My Family Criticizes Me All The Time: How Do I Deal With It?

Last updated by Lauren Hart

From my choice of clothes to the color of my hair and the work I do, I’ve often received criticism from my family. Uncles, aunts, grandparents, parents, everyone has something to say. It’s not necessarily mean (although...), but repeatedly hearing their opinions makes you suffer. For a long time, I suffered from the negative remarks of those around me, but now I completely detach myself from them. How can we free ourselves from a family that criticizes us all the time?

My Family Criticizes Me All The Time: How Do I Deal With It?
Contents: 

Take a step back from your family?

Who hasn’t had a critical old aunt or grandfather 😅? It seems like it’s always the same people who come along and throw their opinions around. And that’s kind of the case, especially since the members of our family who pass judgment are often rooted in the era in which they spent their youth. They’re people with their insecurities and pasts, which they carry over to us 😣. 👋 Let’s stop projecting our own fears onto others!

The gospel truth, my ass!

You need to take a step back and tell yourself that their criticisms aren’t gospel 😬. It often feels like they hold the truth because we are their offspring, but that's not the case, they are still human beings with flaws! Psychotherapist Heather Garbutt, therefore, gives this valuable advice, explaining that you need to detach yourself from their opinion and hold onto your own. Just because they think and say something doesn’t mean it’s better than our truth, so there 🤧!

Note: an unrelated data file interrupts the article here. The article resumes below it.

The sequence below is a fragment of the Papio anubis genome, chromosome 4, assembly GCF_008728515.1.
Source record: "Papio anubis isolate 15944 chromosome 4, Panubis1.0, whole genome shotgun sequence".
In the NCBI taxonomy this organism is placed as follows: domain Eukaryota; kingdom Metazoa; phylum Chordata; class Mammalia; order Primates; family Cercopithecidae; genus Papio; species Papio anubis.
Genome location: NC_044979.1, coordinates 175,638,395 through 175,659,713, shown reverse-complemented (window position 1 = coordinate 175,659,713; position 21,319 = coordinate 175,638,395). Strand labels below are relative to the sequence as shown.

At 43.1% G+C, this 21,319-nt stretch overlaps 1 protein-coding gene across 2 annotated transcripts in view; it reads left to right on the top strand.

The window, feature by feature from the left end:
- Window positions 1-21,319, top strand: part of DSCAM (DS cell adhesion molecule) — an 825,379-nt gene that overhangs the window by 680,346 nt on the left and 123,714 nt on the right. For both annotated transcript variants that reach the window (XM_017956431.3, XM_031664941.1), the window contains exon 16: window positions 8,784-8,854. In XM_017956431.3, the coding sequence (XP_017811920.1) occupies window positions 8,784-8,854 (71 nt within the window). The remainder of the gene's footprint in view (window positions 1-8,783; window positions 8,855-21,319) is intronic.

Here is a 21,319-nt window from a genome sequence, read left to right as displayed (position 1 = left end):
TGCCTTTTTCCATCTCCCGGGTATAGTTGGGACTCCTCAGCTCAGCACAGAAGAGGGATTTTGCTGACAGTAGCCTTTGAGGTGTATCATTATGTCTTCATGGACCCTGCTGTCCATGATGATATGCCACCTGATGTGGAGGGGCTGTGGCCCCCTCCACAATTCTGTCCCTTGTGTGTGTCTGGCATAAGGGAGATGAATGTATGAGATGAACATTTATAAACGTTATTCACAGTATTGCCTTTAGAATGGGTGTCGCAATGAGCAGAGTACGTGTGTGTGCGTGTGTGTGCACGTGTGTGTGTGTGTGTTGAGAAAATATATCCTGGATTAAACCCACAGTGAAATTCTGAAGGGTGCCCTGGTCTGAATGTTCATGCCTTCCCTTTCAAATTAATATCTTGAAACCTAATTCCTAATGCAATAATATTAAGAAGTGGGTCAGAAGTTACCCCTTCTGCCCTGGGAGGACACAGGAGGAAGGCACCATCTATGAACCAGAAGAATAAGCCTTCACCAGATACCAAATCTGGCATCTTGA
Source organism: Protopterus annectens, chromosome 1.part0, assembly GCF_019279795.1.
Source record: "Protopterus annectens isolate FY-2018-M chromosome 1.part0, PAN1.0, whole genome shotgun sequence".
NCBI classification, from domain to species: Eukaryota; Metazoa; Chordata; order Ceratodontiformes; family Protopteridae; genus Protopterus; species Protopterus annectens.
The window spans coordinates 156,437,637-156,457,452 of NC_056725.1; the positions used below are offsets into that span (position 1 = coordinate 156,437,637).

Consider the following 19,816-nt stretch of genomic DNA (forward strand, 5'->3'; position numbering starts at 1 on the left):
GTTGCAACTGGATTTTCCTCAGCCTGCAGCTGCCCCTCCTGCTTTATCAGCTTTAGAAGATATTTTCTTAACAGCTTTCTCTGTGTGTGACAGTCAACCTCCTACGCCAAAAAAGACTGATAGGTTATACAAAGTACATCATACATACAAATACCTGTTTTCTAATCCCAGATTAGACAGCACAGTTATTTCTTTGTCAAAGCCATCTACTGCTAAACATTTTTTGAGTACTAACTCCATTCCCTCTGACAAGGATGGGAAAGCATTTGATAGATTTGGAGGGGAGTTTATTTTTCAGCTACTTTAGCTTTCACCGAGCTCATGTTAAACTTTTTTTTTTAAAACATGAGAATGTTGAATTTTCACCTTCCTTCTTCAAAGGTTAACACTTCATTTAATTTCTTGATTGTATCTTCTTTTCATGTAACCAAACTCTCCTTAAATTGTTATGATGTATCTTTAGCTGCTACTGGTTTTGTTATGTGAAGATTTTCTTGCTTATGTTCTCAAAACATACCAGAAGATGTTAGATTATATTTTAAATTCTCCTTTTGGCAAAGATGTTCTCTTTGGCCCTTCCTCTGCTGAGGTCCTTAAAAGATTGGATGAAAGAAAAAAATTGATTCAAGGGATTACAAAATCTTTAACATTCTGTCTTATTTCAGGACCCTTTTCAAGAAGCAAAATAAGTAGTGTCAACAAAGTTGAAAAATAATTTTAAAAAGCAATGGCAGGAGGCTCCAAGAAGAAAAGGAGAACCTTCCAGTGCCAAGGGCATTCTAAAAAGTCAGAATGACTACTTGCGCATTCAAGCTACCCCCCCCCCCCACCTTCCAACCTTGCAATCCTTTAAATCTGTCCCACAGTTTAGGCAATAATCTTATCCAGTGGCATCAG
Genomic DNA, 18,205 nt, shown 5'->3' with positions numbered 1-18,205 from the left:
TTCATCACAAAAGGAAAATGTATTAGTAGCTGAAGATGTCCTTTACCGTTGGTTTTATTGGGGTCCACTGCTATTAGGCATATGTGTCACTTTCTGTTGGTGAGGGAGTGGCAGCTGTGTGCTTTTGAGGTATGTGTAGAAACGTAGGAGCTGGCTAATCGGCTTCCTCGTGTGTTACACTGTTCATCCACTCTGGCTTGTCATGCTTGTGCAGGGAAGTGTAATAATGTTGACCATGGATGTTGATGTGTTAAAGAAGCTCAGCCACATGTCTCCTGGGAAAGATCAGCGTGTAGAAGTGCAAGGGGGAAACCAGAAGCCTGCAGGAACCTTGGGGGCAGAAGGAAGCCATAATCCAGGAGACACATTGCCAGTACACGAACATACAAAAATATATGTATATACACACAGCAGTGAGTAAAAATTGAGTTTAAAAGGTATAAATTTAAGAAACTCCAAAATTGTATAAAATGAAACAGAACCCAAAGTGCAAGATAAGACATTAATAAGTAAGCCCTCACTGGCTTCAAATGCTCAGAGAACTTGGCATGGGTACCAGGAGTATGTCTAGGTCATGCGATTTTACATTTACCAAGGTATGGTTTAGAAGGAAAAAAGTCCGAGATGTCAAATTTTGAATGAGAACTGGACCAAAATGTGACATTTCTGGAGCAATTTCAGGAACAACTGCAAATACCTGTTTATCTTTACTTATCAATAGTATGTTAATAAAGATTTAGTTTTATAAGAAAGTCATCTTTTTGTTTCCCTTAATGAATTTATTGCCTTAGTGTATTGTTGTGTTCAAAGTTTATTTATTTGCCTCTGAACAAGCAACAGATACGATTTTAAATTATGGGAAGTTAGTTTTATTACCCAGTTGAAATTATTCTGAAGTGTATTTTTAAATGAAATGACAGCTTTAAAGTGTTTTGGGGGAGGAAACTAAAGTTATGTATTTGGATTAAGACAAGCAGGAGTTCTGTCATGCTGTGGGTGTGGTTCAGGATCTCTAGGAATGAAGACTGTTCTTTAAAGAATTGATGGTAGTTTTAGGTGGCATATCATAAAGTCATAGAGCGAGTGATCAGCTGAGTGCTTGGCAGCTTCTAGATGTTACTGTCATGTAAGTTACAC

Don’t seek approval

“Did you see, I bought a new dress, do you like it?”
“I think it’s too tight around your stomach and stop spending your money on clothes! Ugh, you don’t even know how to save. What will you do the day you have a problem, eh?”

When it’s not a shit compliment, it’s a well-formulated and ardent critique that comes out! Oh yes, what’s the point of buying another dress and daring to show it off? However, the problem with this exchange (barely inspired by my reality 😅) is that you seek approval.

A reflex to banish

Well, sure, it’s a small thing to seek approval, but this example shows that we shouldn’t worry about what our family thinks. Seeking this validation is in a way asking for permission to do something ✅ (or to wear that new dress). We seek to conform to the norms and codes established by our family and especially by the authoritative voices who are often older than us. Yet, this is an old reflex that needs to be banished in order to gain self-confidence.

👩‍👧 Becoming an adult is about learning to detach yourself from this approval and no longer needing to be reassured by your family circle.

Don’t (or no longer) idealize your family

For a long time, I idealized my family, having grown up with all the magic of 90s Christmas movies 😪. When you start to grow up and especially when you set yourself free, reality hits. Family secrets come to the surface, and you realize that your family is far from perfect! Learning to detach yourself by no longer idealizing your family also enables you to distance yourself from their criticism. As such, we can build ourselves for ourselves and not through the eyes of those around us.